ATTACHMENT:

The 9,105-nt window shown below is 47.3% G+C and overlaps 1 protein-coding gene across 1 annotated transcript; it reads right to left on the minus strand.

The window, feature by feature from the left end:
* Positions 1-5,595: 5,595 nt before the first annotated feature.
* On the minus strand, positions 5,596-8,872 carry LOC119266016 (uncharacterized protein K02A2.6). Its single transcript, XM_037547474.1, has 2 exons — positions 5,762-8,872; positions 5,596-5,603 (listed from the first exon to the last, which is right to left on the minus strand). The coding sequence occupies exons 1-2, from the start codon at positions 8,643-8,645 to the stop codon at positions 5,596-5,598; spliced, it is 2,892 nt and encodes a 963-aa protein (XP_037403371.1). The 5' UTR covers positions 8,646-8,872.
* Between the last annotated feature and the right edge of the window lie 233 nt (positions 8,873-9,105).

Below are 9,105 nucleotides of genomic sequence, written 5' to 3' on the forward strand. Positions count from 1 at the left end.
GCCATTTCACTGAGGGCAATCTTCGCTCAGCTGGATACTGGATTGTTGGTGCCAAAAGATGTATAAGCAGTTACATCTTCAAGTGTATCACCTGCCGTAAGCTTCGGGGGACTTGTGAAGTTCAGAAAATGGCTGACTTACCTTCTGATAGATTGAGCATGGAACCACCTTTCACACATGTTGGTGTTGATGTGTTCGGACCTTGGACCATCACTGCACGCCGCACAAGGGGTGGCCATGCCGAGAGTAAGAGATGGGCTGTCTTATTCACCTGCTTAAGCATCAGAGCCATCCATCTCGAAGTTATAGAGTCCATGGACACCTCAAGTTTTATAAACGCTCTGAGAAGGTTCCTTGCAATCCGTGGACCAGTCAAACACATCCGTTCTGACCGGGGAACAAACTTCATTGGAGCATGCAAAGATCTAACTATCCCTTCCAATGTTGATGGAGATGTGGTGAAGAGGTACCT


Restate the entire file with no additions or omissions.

The 9,105-nt window shown below is 47.3% G+C and overlaps 1 protein-coding gene across 1 annotated transcript; it reads right to left on the minus strand.

The window, feature by feature from the left end:
* Positions 1-5,595: 5,595 nt before the first annotated feature.
* On the minus strand, positions 5,596-8,872 carry LOC119266016 (uncharacterized protein K02A2.6). Its single transcript, XM_037547474.1, has 2 exons — positions 5,762-8,872; positions 5,596-5,603 (listed from the first exon to the last, which is right to left on the minus strand). The coding sequence occupies exons 1-2, from the start codon at positions 8,643-8,645 to the stop codon at positions 5,596-5,598; spliced, it is 2,892 nt and encodes a 963-aa protein (XP_037403371.1). The 5' UTR covers positions 8,646-8,872.
* Between the last annotated feature and the right edge of the window lie 233 nt (positions 8,873-9,105).

Below are 9,105 nucleotides of genomic sequence, written 5' to 3' on the forward strand. Positions count from 1 at the left end.
GCCATTTCACTGAGGGCAATCTTCGCTCAGCTGGATACTGGATTGTTGGTGCCAAAAGATGTATAAGCAGTTACATCTTCAAGTGTATCACCTGCCGTAAGCTTCGGGGGACTTGTGAAGTTCAGAAAATGGCTGACTTACCTTCTGATAGATTGAGCATGGAACCACCTTTCACACATGTTGGTGTTGATGTGTTCGGACCTTGGACCATCACTGCACGCCGCACAAGGGGTGGCCATGCCGAGAGTAAGAGATGGGCTGTCTTATTCACCTGCTTAAGCATCAGAGCCATCCATCTCGAAGTTATAGAGTCCATGGACACCTCAAGTTTTATAAACGCTCTGAGAAGGTTCCTTGCAATCCGTGGACCAGTCAAACACATCCGTTCTGACCGGGGAACAAACTTCATTGGAGCATGCAAAGATCTAACTATCCCTTCCAATGTTGATGGAGATGTGGTGAAGAGGTACCT